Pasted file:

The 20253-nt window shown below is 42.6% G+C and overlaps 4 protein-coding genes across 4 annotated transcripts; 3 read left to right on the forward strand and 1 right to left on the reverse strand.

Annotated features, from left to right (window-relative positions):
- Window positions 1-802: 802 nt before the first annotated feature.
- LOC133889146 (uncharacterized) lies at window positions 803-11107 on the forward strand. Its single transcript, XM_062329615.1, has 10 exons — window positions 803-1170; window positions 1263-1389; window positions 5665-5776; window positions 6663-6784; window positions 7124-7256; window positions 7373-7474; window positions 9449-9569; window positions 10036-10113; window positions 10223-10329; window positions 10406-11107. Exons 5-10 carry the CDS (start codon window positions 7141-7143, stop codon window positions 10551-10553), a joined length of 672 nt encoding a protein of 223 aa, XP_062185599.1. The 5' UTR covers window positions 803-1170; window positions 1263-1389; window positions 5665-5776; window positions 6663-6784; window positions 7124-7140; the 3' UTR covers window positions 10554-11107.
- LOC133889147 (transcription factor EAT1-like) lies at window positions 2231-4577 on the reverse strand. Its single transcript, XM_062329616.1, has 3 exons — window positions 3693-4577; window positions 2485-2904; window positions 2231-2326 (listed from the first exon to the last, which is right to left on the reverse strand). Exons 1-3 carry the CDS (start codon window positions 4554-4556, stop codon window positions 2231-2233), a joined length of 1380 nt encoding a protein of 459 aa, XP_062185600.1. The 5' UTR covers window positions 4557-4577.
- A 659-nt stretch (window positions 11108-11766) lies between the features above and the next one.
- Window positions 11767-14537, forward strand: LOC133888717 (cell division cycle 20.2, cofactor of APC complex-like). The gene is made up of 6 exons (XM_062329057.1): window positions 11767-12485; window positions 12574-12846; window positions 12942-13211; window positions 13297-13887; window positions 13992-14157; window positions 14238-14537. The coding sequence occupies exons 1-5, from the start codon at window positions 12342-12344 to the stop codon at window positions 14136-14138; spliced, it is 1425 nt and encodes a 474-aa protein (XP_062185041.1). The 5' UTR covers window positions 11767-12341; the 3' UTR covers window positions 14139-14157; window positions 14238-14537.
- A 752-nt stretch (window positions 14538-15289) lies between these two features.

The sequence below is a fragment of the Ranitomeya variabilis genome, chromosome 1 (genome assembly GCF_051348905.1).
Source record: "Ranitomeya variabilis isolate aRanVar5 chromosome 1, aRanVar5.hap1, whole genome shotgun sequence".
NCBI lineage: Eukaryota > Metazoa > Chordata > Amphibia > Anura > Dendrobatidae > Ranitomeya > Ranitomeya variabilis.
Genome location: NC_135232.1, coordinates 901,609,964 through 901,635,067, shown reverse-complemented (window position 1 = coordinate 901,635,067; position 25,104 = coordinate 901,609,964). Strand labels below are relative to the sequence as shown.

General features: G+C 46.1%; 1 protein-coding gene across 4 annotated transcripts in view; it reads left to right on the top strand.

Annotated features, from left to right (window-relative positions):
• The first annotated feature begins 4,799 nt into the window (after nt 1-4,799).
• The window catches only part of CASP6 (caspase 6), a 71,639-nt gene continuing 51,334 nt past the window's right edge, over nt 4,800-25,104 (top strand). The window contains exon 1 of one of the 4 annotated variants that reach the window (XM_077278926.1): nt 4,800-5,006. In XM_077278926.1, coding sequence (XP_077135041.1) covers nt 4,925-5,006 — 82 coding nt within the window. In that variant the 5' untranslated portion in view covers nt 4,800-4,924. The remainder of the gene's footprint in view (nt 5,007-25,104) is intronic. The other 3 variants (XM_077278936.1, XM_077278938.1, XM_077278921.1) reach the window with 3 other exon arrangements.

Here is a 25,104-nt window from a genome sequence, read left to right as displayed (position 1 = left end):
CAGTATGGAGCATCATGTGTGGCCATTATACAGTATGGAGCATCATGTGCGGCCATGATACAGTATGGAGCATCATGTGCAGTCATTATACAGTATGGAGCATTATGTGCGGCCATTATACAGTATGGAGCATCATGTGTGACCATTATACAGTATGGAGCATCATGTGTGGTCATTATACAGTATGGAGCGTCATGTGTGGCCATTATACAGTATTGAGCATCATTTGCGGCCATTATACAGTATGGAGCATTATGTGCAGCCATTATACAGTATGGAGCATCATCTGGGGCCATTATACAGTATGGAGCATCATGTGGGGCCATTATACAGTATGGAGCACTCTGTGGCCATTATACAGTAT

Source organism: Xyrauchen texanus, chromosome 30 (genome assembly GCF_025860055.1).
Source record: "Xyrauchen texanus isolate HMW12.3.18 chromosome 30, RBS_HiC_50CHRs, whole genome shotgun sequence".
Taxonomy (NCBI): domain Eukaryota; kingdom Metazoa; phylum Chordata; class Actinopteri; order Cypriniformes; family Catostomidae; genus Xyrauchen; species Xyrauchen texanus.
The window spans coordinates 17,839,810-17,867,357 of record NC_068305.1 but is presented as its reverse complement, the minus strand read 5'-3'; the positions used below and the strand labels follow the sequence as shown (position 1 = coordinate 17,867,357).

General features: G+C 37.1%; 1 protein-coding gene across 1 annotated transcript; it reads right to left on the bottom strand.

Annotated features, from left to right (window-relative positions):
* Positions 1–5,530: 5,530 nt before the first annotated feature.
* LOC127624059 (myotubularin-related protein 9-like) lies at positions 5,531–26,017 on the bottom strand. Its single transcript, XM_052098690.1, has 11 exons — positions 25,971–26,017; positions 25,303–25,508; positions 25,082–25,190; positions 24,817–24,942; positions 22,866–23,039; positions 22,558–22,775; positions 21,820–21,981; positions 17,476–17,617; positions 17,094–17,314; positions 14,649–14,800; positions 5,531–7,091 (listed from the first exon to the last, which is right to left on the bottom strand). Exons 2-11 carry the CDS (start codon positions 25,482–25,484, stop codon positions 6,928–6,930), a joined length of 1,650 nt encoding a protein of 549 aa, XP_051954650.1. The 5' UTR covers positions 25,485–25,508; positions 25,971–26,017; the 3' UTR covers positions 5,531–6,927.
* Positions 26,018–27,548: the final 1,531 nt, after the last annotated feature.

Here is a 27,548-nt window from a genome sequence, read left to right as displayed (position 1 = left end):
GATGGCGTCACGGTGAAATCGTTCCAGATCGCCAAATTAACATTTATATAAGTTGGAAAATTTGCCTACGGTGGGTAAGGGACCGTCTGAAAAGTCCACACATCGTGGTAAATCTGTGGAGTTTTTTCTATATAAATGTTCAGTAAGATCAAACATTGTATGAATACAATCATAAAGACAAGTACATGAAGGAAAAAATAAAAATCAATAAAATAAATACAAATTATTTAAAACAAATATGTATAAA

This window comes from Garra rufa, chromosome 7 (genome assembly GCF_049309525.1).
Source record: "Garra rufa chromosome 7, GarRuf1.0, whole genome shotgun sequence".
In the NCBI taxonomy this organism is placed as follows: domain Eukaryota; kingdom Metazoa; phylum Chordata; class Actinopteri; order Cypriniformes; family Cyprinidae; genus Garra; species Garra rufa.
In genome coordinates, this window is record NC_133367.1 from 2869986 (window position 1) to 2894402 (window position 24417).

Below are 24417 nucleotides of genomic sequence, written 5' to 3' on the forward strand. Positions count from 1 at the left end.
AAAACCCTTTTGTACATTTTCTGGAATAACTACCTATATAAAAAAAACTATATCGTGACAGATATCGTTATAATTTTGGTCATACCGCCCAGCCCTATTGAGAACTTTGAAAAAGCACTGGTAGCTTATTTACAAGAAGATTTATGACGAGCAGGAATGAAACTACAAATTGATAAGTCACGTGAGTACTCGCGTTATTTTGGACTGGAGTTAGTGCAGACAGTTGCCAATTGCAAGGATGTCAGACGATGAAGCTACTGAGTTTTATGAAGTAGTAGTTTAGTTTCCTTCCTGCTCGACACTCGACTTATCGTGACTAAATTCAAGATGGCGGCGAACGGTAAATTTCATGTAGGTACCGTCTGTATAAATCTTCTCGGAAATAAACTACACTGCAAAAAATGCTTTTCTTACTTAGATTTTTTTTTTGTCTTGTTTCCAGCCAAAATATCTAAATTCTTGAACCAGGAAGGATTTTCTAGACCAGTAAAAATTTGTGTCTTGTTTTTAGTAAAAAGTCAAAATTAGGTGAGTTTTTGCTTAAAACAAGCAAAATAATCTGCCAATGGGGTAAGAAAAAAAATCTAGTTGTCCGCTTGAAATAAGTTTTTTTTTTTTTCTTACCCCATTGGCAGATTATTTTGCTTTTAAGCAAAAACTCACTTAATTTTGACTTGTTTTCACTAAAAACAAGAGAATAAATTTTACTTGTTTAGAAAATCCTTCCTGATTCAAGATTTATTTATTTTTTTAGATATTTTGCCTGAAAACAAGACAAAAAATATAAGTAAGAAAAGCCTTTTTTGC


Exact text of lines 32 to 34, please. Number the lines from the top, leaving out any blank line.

In the NCBI taxonomy this organism is placed as follows: domain Eukaryota; kingdom Metazoa; phylum Chordata; class Actinopteri; order Cypriniformes; family Cyprinidae; genus Garra; species Garra rufa.
In genome coordinates, this window is record NC_133367.1 from 2869986 (window position 1) to 2894402 (window position 24417).

Below are 24417 nucleotides of genomic sequence, written 5' to 3' on the forward strand. Positions count from 1 at the left end.